Better Balance for Life is an enjoyably way to prevent breaking a hip when older. It would make a great gift for a grandfather or an elderly aunt. 4 stars!

Thanks to the publisher, The Experiment, and NetGalley for an advance copy in exchange for an honest review.

Posted in New Books, Non-fiction Tagged with: , ,

Watersnakes
November 21st, 2018 by diane92345

Watersnakes is a modern fairy tale that is highly recommended.

An eerie fable about a ghost who carries the soul of an ancient king, and whose teeth are the king’s warriors. She kisses a living girl and vomits an octopus, who begs to be taken to the sea.

Best for fans of the surreal like Coraline. The mesmerizing story lingers like a remembered dream long after the last page is read. The dreamlike art perfectly matches the ethereal plot. 4 stars!

Thanks to Lion Forge and NetGalley for an advance copy in exchange for an honest review.

Posted in Graphic Novel, New Books Tagged with: ,

My Sister, the Serial Killer
November 20th, 2018 by diane92345

In My Sister, the Serial Killer, Korede is a good sister, who cleans up her younger sister Ayoola’s messes, literally. With bleach.

Ayoola, though beautiful, has man problems—she keeps killing them. As the book begins, Ayoola has just killed her third boyfriend. After googling the definition of serial killer, Korede realizes it fits her sister.

When Korede catches Ayoola trying to hit on Dr. Tade at Korede’s work, Korede tries to stop her involvement. None of Ayoola’s relationships end well for the man and Korede has her eye on Tade for herself. When Ayoola takes Korede’s words as a challenge, the fun begins.

If you like black humor set in exotic Lagos Nigeria, you will love My Sister, the Serial Killer as much as I do. It is hard not to sympathize with poor plain Korede’s plight. Her sister is obviously just using her and all her boyfriends. It is a fun read from a completely new perspective. 4 stars!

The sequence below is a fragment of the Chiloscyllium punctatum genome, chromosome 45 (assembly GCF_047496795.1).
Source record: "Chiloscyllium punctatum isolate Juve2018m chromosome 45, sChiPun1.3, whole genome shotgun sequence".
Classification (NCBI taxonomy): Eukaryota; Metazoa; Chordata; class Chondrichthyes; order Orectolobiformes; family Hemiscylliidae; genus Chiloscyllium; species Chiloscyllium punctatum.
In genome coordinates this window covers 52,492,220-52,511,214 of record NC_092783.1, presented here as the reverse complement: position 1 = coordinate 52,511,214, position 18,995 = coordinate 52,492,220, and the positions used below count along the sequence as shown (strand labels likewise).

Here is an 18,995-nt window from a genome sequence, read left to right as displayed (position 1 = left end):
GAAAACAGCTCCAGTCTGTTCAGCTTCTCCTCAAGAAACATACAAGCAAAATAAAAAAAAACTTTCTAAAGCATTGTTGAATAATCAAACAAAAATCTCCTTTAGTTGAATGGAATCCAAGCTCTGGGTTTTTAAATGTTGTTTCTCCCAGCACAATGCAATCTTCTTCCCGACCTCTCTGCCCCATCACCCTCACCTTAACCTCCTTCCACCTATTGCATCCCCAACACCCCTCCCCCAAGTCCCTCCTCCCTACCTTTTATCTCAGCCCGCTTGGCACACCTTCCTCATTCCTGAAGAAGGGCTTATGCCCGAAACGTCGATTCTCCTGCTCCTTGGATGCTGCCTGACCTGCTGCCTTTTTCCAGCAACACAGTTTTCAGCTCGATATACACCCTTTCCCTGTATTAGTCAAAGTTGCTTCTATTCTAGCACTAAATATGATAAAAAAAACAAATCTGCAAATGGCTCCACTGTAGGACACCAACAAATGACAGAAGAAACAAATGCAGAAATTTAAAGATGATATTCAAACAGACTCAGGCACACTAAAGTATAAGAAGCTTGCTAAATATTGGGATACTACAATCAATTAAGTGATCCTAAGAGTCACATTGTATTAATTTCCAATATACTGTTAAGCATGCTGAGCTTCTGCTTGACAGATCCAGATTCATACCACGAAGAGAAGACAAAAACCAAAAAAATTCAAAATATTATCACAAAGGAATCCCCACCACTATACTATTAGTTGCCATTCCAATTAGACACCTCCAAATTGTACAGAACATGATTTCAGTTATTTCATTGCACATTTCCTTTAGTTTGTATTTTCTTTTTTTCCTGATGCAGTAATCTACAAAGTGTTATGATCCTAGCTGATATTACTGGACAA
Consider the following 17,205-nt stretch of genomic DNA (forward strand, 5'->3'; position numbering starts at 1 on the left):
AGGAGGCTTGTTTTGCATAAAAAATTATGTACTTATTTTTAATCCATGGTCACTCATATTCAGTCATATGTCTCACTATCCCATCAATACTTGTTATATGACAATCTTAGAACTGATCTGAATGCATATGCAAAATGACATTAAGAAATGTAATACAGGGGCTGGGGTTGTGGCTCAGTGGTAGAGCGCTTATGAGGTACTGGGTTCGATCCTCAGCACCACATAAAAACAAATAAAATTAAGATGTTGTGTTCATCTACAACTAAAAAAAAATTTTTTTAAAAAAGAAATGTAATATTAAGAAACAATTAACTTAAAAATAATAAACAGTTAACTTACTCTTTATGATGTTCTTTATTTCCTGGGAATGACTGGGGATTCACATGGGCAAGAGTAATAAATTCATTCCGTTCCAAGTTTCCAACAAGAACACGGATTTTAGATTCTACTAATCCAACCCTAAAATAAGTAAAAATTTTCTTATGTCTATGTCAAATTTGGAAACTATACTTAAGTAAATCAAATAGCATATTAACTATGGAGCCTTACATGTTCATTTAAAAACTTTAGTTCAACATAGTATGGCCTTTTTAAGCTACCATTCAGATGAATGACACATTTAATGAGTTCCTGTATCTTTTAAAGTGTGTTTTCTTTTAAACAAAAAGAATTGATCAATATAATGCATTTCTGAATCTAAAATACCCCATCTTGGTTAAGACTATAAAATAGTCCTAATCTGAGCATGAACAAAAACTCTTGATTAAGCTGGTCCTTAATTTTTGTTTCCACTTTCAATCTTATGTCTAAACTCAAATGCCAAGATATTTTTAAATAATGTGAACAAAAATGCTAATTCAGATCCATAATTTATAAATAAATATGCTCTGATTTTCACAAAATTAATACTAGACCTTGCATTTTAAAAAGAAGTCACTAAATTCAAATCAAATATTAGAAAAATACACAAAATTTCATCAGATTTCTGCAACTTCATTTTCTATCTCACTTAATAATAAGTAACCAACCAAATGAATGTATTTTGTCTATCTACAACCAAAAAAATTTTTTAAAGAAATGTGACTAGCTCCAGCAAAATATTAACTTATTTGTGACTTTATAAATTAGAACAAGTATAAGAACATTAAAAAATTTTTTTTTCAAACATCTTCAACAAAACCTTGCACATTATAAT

Thanks to Doubleday Books and NetGalley for an advance copy in exchange for an honest review.

Posted in Mystery & Thrillers, New Books Tagged with: ,

Quantum Convention
November 19th, 2018 by diane92345

Containing eight science fiction/fantasy stories, Quantum Convention has a story for all tastes.

A man sneaks away from his wife to a Quantum Convention where he meets himself from 100 different universes each where a single different decision was made. An orphan finds a career as a professional mourner. A young boy discovers his true self in his love of dressing up as Dorothy while the Wicked Witch loses herself in her role. A group meeting whose goal is to make better decisions in dreams. A young girl’s unique relationship with Jesus. A man realizes his neighbor is Merlin the Wizard. A one-eyed boy finds a friend. The marriage of a college roommate makes a man question his sexuality.

Quantum Convention is more literary fiction than the advertised science fiction/fantasy. However, each story makes you reflect long after the story is complete. I had my favorites as will you. Quantum Convention is good choice when you are feeling philosophical. 3.5 stars!

Thanks to University of North Texas Press and NetGalley for an advance copy in exchange for an honest review.

Posted in Literary Fiction, New Books Tagged with:

How to Get Rid of a President
November 18th, 2018 by diane92345

“The Executive will be always increasing here, as elsewhere, till it ends in a monarchy.” –Benjamin Franklin.

How to Get Rid of a President describes the true stories of how former Presidents were removed from office.

Ben didn’t need to worry as there are many ways to remove an unpopular President from office. Here are the eight explored in the book:

  1. Rejected by the party in the next election
  2. Undermined by others
  3. Dismissed preemptively
  4. Displaced by death
  5. Taken out by force
  6. Declared unable to serve
  7. Impeached and removed
  8. Shoved aside at the polls

How to Get Rid of a President Is a dense read chock full of examples of bad Presidents and their comeuppance. If you believe Trump is bad, you should read the story of Andrew Johnson, who is in most of the chapters as both parties tried desperately to get him out of the oval office. Nixon’s own staffers set a precedent of ignoring his often crazy or drunken executive orders. Despite democrats’ frequent calling for it to be used, impeaching a President is difficult to do and has never led to a sitting President’s removal.

This book is an important look into presidential politics. It is recommended for history buffs but also anyone unhappy with our current President. The stories here make him and even Hillary, if she had won, look good by comparison. 4 stars!